Forage Options With Damaged Corn - UNL CropWatch, Aug. 8, 2013

Forage Options With Damaged Corn - UNL CropWatch, Aug. 8, 2013

August 9, 2013

What can you do with corn fields that have been damaged severely by hail, drought, or even wind?
Ear of hail damaged corn

Standing corn is likely 80% moisture and will need to be dried in the field or mixed with drier grain or hay.

The most common salvage operation for corn damaged by such calamities is to chop it for silage. Don't be in a hurry, though as standing corn currently could be over 80% moisture. The easiest and maybe the best way to lower moisture content is to simply wait until some stalks start to turn brown. This will also allow the surviving corn to continue to add tonnage.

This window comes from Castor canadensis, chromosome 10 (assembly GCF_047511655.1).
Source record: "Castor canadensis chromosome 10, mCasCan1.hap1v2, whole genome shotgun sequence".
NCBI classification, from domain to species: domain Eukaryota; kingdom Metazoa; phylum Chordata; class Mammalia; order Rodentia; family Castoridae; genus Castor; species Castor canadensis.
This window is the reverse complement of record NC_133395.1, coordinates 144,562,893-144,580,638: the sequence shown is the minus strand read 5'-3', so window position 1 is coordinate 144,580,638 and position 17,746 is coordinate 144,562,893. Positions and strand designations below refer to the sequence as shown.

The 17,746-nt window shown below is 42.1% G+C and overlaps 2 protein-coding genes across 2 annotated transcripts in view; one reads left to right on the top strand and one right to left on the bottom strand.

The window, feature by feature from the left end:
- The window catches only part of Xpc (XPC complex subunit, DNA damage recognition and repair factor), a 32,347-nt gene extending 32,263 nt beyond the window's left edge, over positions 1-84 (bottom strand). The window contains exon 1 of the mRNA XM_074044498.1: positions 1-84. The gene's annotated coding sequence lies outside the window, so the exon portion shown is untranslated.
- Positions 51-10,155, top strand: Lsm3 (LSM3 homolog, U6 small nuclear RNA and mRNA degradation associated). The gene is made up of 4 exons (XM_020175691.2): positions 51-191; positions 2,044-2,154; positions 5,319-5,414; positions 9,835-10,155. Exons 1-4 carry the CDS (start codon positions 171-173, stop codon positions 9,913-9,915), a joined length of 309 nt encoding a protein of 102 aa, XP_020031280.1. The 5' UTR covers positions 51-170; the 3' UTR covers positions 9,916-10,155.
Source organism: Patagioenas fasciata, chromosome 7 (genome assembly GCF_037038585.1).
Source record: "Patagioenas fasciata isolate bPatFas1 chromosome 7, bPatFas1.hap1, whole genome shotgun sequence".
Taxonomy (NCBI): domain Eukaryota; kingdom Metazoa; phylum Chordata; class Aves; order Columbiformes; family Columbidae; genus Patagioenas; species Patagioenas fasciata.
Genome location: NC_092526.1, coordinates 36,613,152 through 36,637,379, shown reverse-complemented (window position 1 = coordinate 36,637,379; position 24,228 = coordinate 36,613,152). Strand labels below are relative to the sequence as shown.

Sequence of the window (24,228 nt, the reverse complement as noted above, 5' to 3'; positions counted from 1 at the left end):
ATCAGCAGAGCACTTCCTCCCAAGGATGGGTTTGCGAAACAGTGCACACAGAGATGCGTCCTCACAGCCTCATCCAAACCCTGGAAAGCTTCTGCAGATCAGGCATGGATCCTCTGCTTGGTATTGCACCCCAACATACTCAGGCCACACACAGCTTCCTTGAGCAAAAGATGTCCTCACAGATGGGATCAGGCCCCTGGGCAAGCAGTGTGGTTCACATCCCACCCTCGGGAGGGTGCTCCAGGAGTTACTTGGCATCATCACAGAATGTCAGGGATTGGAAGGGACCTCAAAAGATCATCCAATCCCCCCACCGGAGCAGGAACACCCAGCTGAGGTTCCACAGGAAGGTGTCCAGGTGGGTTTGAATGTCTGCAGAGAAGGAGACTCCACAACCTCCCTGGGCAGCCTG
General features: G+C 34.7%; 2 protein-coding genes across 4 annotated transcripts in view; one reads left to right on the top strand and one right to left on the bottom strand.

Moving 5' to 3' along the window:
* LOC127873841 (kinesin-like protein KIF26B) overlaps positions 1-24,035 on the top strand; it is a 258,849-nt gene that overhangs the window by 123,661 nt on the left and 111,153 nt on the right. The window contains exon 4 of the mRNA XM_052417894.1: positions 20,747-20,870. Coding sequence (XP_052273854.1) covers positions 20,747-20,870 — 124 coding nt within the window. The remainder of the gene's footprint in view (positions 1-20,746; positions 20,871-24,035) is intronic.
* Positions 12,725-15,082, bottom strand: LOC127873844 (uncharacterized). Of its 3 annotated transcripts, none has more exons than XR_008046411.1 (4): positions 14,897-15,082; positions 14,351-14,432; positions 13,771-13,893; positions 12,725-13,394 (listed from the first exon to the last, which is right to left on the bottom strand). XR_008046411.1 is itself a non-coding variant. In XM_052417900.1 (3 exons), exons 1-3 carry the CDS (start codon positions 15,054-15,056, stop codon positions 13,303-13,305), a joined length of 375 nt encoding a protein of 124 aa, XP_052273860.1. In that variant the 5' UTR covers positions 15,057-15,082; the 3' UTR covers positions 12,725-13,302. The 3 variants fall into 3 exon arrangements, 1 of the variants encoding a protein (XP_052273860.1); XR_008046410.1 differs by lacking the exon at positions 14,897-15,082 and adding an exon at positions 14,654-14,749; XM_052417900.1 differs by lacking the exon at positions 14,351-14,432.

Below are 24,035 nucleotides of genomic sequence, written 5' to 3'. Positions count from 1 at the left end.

If waiting isn't desirable, reduce moisture by windowing the crop and allow it to wilt one-half to one full day before chopping. You also could mix grain or chopped hay with freshly chopped corn to lower the moisture content. It takes quite a bit of material for mixing though — about 7 bushels of grain or 350 pounds of hay to lower each ton of silage from 80% to 70% moisture.

Or, you can allow that windrowed corn to dry completely and bale it as hay. Be sure to test it for nitrates before feeding.

Grazing might be the easiest way to use damaged corn, and this is a good way to extend your grazing season. You might even plant some corn grain or sorghum-sudangrass or oats and turnips between rows to grow more forage for grazing if you can wait until late fall before grazing. Be sure to introduce livestock slowly to this new forage by feeding them before turning them in to reduce the chances of digestive problems.

Also, strip graze the field to reduce trampling losses and get more grazing from the corn.

Bruce Anderson
Extension Forage Specialist

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A field of corn.